Activists welcome the fact that there has been no loss of life in custody and that the military has avoided using all available martial law powers. But the Thai National Human Rights Commission and Thai Lawyers for Human Rights are asking the NCPO to at least lift martial law, return the right to bail, and allow civilian courts to function like before.
“Even though martial law is imposed, human rights principles must still be respected,” explained Nirun, of the National Human Rights Commission of Thailand.
By their own accounts, individuals released after heeding the NCPO summons have been asked to avoid political activities and to not leave the country without permission.
At a packed discussion at the Foreign Correspondents’ Club on June 11, Junta spokesman Weerachon questioned the use of the word “detention” to describe the holding of such individuals, saying they had been invited for “conversations” and asked “to put the country’s interest before their own interests.”
The word “detention” brings to mind dark cells and torture, he explained, but those asked to report “are given good food, have air conditioning,” and they are asked, “Is there anything else you need, apart from all kinds of facilities that make you feel the time is passing by so quick?”
Weerachon also took issue with calling this coup a coup. “The only thing that happened in Thailand is the change in national administration of the country in order to drive the country forward,” he said.
There is awareness that the junta can come down — when it chooses to — against debate or dissent.
“Instead of launching a crackdown, they issued orders to call anti-coup individuals and detain them. Their brand of reform is fraud. At the end of the day, the military has exploited Thaksin’s popularity to legitimize the coup,” added Professor Pavin. “But this will not work, as what the Thai people really want now is not cash and gifts, but freedom and election.”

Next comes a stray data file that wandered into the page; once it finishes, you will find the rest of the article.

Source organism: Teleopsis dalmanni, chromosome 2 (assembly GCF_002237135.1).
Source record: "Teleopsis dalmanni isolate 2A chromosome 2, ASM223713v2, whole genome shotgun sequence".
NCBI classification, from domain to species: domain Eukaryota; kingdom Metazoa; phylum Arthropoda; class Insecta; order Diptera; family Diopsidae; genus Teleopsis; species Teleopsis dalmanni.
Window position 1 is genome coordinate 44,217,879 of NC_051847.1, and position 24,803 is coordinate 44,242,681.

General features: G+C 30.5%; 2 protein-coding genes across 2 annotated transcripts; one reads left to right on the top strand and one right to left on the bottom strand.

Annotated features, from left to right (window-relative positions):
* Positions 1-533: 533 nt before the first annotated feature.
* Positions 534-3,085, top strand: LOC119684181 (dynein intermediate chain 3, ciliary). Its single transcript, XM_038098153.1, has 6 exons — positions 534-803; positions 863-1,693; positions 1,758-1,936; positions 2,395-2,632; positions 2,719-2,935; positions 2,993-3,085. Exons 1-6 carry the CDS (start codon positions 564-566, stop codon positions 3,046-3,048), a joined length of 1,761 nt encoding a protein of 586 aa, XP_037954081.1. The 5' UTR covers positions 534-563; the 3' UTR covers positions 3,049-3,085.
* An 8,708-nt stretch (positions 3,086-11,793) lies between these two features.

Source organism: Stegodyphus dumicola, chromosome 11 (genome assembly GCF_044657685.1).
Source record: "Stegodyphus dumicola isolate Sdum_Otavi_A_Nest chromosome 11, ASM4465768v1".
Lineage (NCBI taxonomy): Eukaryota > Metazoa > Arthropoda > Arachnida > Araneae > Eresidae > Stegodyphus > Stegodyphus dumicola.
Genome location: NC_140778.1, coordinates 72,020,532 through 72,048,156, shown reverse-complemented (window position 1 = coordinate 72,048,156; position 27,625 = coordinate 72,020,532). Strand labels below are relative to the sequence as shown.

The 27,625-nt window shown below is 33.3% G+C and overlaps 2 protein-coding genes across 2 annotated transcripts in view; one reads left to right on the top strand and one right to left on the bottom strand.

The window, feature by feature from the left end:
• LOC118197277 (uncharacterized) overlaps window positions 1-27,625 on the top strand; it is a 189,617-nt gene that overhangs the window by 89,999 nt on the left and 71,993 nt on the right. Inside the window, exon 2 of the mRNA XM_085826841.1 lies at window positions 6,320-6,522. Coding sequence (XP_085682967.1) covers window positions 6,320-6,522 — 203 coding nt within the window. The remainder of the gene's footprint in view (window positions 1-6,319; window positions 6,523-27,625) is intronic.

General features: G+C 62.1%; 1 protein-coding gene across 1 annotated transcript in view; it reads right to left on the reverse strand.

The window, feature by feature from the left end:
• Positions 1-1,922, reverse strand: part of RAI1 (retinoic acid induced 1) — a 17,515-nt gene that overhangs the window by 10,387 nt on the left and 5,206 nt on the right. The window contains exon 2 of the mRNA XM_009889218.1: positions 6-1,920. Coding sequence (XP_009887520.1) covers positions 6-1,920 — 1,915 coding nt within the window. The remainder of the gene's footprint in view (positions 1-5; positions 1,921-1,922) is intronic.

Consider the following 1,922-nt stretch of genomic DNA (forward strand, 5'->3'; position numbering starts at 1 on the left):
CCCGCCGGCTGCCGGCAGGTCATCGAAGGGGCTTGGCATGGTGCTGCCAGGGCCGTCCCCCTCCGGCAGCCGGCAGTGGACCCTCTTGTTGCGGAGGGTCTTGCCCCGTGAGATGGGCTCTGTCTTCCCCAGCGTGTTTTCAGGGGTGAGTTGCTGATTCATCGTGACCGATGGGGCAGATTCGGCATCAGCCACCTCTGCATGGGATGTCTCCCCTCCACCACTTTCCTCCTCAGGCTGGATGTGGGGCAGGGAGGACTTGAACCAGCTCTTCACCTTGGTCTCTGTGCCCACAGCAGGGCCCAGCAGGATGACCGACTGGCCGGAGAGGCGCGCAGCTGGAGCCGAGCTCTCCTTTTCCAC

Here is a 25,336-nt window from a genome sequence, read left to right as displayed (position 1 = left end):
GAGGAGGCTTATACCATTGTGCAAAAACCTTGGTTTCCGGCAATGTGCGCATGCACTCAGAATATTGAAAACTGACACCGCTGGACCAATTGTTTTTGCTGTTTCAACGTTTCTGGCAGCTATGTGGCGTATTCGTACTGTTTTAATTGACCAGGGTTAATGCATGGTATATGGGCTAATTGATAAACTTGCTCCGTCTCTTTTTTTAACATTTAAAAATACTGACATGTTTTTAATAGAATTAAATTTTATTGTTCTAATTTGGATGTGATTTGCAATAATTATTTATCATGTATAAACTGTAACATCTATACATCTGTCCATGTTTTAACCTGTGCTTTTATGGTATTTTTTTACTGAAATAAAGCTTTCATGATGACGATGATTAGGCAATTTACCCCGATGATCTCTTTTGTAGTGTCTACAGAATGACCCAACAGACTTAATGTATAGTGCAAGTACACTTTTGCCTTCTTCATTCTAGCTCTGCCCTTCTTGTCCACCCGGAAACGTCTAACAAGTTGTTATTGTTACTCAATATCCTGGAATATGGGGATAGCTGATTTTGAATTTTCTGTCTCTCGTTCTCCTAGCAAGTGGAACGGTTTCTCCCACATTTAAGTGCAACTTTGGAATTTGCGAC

For its part, the junta says it needs time. As Gen. Prayuth told the national television audience on May 30, “Please give us time to resolve the problems.”
The NCPO has said it will take a year and a half to reboot the political system. It has identified three phases: addressing security concerns in the first three months; setting up an interim government with a prime minister and Cabinet before the fiscal year starts on Oct. 1; establishing a legislative council, writing a new constitution (Thailand has had 18 constitutions, many of them after coups) and assembling a reform council.
A general election will follow that will be acceptable to groups of all political colors, the junta said, without giving a timetable.
How long the junta stays in power is something many Thais are watching in the post-coup scenario.
Among the lessons the military should learn from past coups — the country has had 19 since the end of the absolute monarchy in 1932 — is to keep its stay in power short, Thitinan Pongsudhirak, director of the Institute of Security and International Studies at Chulalongkorn University, wrote in the Bangkok Post daily.
The best scenarios are for the junta to exit quickly and name a technocratic civilian — if unelected — government, and for the generals to avoid making themselves prime ministers, the political analyst explained.
When Gen. Suchinda Kraprayoon became prime minister after reneging on his promise to avoid taking power after the 1991 coup, huge protests erupted and led to his ouster.
“When the going gets tough in military interventions all over the world — and it may well be the case later in Thailand — smart militaries find ways and contingencies to declare victory and head for the exit,” Thitinan continued.
This week, Thai media have been asking whether Gen. Prayuth will become prime minister after his scheduled retirement in September. Local media recently quoted Phaiboon Khumchaya, who oversees the NCPO’s legal and judicial affairs, as saying: “Gen. Prayuth will not retire unless order in the country is restored.”